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RDR questionnaire reveals FSA’s business model concerns

RDR questionnaire reveals FSA’s business model concerns

The Financial Services Authority’s (FSA) review of advisers’ progress in adapting to the retail distribution review (RDR) will go far beyond checking how IFAs get paid; it will scrutinise every aspect of their business models, compliance consultants have warned.

Last week the regulator sent a questionnaire to 50 firms asking how they described their services, whether independent or restricted, and how they charged clients.

The focus and structure of the questions, however, showed the FSA was interested in more than these two topics, according to Malcolm Kerr, executive director in Ernst & Young’s financial services division.

Many of the questions asked for information about firms’ systems and controls, centralised investment propositions (CIPs), platforms and joint ventures with providers.

‘There’s a whole section on CIPs,’ said Kerr (pictured). ‘The FSA did a review on CIPs [in October 2011] and was quite disappointed about the number of cases where the advice was unclear or unsuitable. So there are lots of questions about that.’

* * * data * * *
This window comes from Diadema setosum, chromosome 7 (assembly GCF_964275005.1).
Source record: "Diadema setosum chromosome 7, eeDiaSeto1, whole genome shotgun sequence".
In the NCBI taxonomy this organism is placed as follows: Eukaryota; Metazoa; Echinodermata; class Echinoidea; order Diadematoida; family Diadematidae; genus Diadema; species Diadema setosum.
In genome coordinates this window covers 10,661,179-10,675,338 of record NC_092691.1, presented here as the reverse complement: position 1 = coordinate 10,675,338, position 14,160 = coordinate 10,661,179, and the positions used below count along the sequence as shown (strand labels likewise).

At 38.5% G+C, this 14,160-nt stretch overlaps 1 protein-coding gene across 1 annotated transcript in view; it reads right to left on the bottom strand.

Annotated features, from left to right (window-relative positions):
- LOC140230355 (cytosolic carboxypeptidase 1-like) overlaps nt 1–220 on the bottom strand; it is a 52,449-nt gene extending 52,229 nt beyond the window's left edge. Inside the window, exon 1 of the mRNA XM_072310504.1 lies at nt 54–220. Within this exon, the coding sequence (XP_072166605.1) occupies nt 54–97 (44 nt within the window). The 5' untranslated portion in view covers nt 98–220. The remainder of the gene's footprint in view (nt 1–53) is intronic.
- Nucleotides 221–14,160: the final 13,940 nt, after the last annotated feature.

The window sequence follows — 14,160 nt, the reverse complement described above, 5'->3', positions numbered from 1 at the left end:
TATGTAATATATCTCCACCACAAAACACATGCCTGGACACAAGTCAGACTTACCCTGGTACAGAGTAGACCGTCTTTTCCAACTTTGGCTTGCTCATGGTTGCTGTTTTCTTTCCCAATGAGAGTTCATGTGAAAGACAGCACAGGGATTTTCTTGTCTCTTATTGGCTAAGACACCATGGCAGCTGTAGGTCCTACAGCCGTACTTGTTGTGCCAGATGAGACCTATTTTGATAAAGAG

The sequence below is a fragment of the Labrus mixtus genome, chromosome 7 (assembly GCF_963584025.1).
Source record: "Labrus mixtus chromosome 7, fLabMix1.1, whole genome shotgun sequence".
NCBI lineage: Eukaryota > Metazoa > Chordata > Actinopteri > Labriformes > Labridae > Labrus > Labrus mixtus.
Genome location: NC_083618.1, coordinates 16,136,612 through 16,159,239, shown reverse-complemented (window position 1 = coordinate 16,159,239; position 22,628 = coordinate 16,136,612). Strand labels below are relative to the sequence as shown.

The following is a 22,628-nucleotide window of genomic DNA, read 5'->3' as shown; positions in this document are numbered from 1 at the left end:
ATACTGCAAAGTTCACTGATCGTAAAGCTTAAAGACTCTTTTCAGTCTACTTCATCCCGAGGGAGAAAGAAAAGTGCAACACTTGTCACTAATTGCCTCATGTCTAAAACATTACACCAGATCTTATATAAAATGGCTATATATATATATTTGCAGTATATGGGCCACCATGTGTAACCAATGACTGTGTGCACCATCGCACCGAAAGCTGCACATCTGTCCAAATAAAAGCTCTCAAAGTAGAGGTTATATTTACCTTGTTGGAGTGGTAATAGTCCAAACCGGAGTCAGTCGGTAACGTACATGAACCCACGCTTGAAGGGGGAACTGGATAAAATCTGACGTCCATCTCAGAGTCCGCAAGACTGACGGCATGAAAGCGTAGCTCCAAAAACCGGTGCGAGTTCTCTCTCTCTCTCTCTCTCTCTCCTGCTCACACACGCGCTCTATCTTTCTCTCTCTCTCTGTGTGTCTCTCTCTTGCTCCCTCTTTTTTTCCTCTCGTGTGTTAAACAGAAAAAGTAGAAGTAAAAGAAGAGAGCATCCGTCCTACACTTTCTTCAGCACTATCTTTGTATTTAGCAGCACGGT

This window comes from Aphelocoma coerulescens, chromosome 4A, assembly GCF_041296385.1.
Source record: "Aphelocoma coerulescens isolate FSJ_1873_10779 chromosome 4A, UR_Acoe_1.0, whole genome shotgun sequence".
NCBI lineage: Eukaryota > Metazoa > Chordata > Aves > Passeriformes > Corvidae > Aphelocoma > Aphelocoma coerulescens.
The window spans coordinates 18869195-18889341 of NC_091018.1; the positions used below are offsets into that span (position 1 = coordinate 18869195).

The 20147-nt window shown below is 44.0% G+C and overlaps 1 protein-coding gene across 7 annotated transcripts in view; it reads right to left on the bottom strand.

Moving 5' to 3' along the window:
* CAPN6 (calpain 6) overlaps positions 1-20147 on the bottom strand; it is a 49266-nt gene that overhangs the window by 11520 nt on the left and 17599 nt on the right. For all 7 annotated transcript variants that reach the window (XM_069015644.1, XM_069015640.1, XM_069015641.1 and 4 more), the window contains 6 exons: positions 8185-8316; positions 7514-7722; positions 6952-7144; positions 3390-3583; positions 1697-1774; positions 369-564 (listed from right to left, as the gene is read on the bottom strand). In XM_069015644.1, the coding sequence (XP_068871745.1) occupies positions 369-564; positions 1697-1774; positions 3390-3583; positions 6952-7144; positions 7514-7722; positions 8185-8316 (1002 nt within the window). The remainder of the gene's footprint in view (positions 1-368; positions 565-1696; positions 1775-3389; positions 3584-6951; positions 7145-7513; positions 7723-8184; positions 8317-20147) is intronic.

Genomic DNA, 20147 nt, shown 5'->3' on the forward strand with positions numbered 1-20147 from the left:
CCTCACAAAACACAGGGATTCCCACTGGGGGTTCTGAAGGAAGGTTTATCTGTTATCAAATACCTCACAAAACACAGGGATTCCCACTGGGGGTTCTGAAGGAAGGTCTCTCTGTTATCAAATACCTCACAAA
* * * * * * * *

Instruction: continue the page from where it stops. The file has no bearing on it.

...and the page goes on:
Ian Stott, client services director at outsourced compliance firm The Consulting Consortium, agreed.

‘[The questionnaire] is about RDR implementation and adviser charging but also internal governance, and systems and controls,’ he said. ‘The two are absolutely hand in hand here.’

Delving deeper

Kerr said if the FSA was not satisfied with the responses to its questions on CIPs and joint ventures, it could result in more regulatory action.

‘The responses to this will inform the FSA to look again at these areas if it seems that a huge number of organisations are using [CIPs and joint ventures],’ he said.

‘If it saw a large number of firms doing joint ventures, it would probably want to understand whether they have appropriate permissions and competence.’

The FSA said once it received the 50 firms’ responses, it would choose 20 to be the subject of visits, interviews and file assessments.

Support and compliance reviews

The regulator is undertaking the adviser charging and description of advice review in three cycles, each lasting six months, alongside thematic reviews on professionalism and non-advised sales.

FSA technical specialist Rory Percival (pictured below) said the survey and any follow-up work with advisers was part of the regulator’s first cycle of RDR reviews, which were aimed at giving support rather than questioning compliance, which would be its focus later in the year.

‘This first cycle is about being supportive of the industry,’ he said.

‘Once we’ve done the first cycle, we will then have had the rules in place from the end of last year plus six months and we’ll have provided good and poor practice examples to help advisers further.

‘The focus of cycles two and three will move into “are firms complying with the rules?”’


Spotting the laggards